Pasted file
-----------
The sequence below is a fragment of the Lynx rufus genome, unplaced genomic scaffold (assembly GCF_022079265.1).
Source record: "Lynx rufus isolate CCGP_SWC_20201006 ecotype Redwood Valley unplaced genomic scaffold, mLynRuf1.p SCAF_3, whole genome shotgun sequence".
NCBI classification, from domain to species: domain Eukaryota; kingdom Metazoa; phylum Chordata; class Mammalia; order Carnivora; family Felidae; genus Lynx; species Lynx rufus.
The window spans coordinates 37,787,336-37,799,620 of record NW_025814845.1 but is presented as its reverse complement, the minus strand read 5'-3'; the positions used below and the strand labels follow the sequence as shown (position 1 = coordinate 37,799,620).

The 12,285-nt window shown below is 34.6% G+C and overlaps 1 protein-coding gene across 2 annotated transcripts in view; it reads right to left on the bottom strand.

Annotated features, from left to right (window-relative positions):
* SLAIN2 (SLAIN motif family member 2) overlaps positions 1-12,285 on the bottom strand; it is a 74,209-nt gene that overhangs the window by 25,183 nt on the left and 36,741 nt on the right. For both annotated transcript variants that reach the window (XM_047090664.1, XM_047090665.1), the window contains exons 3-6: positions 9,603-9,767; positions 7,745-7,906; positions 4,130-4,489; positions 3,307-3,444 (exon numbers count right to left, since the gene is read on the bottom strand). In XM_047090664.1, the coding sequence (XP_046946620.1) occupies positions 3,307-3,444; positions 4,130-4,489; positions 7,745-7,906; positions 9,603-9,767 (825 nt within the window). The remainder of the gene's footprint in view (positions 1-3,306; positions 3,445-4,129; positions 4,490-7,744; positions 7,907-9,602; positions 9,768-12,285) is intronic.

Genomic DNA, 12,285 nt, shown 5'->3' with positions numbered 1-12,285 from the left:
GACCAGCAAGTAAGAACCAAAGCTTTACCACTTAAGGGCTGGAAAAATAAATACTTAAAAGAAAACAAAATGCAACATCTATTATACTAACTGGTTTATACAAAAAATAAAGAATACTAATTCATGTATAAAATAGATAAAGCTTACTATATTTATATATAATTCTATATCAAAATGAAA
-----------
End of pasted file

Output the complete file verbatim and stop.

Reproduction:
The sequence below is a fragment of the Lynx rufus genome, unplaced genomic scaffold (assembly GCF_022079265.1).
Source record: "Lynx rufus isolate CCGP_SWC_20201006 ecotype Redwood Valley unplaced genomic scaffold, mLynRuf1.p SCAF_3, whole genome shotgun sequence".
NCBI classification, from domain to species: domain Eukaryota; kingdom Metazoa; phylum Chordata; class Mammalia; order Carnivora; family Felidae; genus Lynx; species Lynx rufus.
The window spans coordinates 37,787,336-37,799,620 of record NW_025814845.1 but is presented as its reverse complement, the minus strand read 5'-3'; the positions used below and the strand labels follow the sequence as shown (position 1 = coordinate 37,799,620).

The 12,285-nt window shown below is 34.6% G+C and overlaps 1 protein-coding gene across 2 annotated transcripts in view; it reads right to left on the bottom strand.

Annotated features, from left to right (window-relative positions):
* SLAIN2 (SLAIN motif family member 2) overlaps positions 1-12,285 on the bottom strand; it is a 74,209-nt gene that overhangs the window by 25,183 nt on the left and 36,741 nt on the right. For both annotated transcript variants that reach the window (XM_047090664.1, XM_047090665.1), the window contains exons 3-6: positions 9,603-9,767; positions 7,745-7,906; positions 4,130-4,489; positions 3,307-3,444 (exon numbers count right to left, since the gene is read on the bottom strand). In XM_047090664.1, the coding sequence (XP_046946620.1) occupies positions 3,307-3,444; positions 4,130-4,489; positions 7,745-7,906; positions 9,603-9,767 (825 nt within the window). The remainder of the gene's footprint in view (positions 1-3,306; positions 3,445-4,129; positions 4,490-7,744; positions 7,907-9,602; positions 9,768-12,285) is intronic.

Genomic DNA, 12,285 nt, shown 5'->3' with positions numbered 1-12,285 from the left:
GACCAGCAAGTAAGAACCAAAGCTTTACCACTTAAGGGCTGGAAAAATAAATACTTAAAAGAAAACAAAATGCAACATCTATTATACTAACTGGTTTATACAAAAAATAAAGAATACTAATTCATGTATAAAATAGATAAAGCTTACTATATTTATATATAATTCTATATCAAAATGAAA